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Society members unaware of donor’s wealth

Tuesday, January 9, 2007 | 12:00 a.m. CST; updated 4:34 p.m. CDT, Tuesday, July 22, 2008

Although members of the Missouri Symphony Society were aware of Mary Nell Porter’s philanthropy, they had no idea how much financial help she would provide the organization.

David White, executive director of the symphony society, announced on Monday that Porter had left $500,000 for the society’s efforts to renovate and restore the historic Missouri Theatre and make it an arts center.

“We did not know that we were a part of her estate plans, so to receive a gift of this magnitude from her was a wonderful surprise,” White said. “But it’s not surprising that this was her passion.”

The society said $250,000 of the donation will go to restoration and renovation of the theater. An additional $233,150 will be used to pay off the theater’s mortgage, and the balance will be put into an endowment for future operations.

Porter’s early role with the symphony society was with its auxiliary fundraising group, the Women’s Symphony League. She also organized ushers for many years and served on the society’s board.

Her contributions to Columbia’s arts and community organizations included Meals-on-Wheels, Friends of Music of MU, MU’s Chancellor’s Residence Preservation Society and the university’s Arts & Science Alumni Association Board.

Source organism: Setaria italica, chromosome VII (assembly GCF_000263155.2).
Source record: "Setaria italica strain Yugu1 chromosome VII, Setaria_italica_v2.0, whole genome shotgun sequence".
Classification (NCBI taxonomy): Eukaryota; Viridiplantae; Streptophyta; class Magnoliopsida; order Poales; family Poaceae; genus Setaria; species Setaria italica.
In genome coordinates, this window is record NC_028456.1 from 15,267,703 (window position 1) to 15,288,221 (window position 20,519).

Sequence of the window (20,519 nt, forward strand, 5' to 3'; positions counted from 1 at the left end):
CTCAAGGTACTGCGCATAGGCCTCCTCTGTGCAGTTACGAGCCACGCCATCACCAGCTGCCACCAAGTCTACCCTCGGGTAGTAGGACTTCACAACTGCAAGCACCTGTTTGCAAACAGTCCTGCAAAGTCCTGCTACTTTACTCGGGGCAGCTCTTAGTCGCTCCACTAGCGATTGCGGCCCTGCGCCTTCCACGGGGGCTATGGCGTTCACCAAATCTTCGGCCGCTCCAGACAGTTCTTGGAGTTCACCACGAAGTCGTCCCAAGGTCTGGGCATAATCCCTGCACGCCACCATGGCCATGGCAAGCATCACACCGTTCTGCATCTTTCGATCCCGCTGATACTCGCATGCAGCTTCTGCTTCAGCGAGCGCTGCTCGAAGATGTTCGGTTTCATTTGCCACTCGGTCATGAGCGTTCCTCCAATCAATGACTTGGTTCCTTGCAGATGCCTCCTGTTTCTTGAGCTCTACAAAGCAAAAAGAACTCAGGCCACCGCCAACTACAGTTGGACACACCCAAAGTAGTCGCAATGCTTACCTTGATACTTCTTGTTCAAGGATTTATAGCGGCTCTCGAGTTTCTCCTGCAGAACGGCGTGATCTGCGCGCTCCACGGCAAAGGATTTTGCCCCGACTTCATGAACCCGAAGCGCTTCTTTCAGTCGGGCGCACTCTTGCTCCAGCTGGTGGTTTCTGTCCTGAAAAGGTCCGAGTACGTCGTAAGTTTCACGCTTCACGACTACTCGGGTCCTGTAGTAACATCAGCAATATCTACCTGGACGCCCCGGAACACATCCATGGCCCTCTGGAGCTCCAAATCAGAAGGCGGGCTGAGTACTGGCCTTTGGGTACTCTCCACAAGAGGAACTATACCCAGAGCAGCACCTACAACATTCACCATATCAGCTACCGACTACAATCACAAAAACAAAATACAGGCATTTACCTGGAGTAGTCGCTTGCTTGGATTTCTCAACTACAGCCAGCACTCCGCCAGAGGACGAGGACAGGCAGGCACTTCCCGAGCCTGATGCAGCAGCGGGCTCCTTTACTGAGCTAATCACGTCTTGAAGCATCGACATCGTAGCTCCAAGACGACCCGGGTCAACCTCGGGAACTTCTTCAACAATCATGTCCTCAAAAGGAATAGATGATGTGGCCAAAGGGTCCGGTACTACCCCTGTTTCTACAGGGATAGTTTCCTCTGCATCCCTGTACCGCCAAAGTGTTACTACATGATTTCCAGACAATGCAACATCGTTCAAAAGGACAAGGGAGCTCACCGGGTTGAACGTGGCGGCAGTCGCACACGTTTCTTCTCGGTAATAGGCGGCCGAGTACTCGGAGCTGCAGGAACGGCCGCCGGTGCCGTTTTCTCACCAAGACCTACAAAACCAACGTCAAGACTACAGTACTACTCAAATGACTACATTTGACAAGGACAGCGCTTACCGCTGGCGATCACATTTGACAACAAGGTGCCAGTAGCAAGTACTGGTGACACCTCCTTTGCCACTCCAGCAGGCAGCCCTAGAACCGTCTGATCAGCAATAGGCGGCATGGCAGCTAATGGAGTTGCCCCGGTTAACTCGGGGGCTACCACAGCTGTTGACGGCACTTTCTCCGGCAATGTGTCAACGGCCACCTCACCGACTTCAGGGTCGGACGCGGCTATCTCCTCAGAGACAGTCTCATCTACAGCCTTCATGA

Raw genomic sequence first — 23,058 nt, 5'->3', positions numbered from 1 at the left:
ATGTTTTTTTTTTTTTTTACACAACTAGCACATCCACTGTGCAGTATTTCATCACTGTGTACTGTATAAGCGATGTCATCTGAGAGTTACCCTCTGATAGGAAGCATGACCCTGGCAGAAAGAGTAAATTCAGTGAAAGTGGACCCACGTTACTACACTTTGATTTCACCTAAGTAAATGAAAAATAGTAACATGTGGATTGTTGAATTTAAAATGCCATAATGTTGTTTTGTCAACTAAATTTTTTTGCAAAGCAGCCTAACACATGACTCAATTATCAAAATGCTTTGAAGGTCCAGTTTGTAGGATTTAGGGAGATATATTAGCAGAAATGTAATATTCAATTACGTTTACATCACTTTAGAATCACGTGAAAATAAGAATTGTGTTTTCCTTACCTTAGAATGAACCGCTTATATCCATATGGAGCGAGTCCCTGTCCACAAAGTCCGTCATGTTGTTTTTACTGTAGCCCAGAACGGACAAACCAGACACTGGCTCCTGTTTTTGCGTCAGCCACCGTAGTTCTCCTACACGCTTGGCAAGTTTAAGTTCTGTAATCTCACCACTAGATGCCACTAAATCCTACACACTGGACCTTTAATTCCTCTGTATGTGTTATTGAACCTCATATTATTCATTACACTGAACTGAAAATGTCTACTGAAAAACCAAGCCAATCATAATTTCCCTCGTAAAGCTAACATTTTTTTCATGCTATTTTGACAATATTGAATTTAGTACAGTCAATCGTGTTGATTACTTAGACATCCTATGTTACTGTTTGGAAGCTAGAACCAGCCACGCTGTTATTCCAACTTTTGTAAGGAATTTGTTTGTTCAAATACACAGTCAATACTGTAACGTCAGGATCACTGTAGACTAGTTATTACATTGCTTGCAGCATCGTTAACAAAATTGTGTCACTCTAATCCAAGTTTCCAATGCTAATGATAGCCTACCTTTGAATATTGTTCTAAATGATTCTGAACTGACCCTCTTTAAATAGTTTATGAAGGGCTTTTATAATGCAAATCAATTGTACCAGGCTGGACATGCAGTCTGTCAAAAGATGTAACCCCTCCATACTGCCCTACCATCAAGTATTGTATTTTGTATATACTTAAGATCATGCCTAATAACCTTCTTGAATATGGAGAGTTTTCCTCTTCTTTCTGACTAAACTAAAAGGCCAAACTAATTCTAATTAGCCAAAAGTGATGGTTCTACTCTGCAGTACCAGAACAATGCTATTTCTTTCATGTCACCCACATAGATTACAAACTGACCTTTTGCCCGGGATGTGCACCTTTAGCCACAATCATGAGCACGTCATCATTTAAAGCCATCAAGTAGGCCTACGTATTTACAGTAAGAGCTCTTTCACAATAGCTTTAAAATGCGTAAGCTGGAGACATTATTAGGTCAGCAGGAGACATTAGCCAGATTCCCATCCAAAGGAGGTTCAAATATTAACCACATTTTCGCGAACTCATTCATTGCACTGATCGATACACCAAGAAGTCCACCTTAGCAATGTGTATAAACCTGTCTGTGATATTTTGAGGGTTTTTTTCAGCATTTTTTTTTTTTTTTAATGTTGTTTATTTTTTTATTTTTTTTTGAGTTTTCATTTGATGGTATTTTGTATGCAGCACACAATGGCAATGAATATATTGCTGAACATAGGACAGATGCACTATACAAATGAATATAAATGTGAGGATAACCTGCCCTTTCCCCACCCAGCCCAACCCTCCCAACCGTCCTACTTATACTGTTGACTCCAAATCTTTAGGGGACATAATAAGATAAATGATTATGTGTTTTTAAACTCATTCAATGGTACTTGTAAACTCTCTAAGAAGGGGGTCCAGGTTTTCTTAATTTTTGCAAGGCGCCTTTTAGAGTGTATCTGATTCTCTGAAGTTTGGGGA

Ellen Roper, a retired judge who serves as a board member for the symphony society, said Porter would give motherly advice to those in need and remembers her close ties with artist Paul Jackson.

“She put her money where her heart was,” Roper said. “You could not tell by her outward demeanor, by the way she lived, that she amassed so much.”

Shortly after Porter’s death in April 2005, MU announced that she had left $1 million to the university for a new performing arts center.

“Mary Nell’s first love was students at Mizzou,” said Nancy Moen, communications director at MU’s College of Arts and Science.

Porter had no grandchildren and served as a mother figure to many students, Moen said, recalling that Porter once accompanied a group of MU student opera singers to New York City and made sure everyone would be able to watch an opera by purchasing their tickets.

According to the symphony society, Porter began volunteer work at the beginning of World War II in a blood-drawing station in Washington, D.C. After the war, she moved to New York City and worked as a personnel manager for American Cyanamid and Alexander’s Department Stores.


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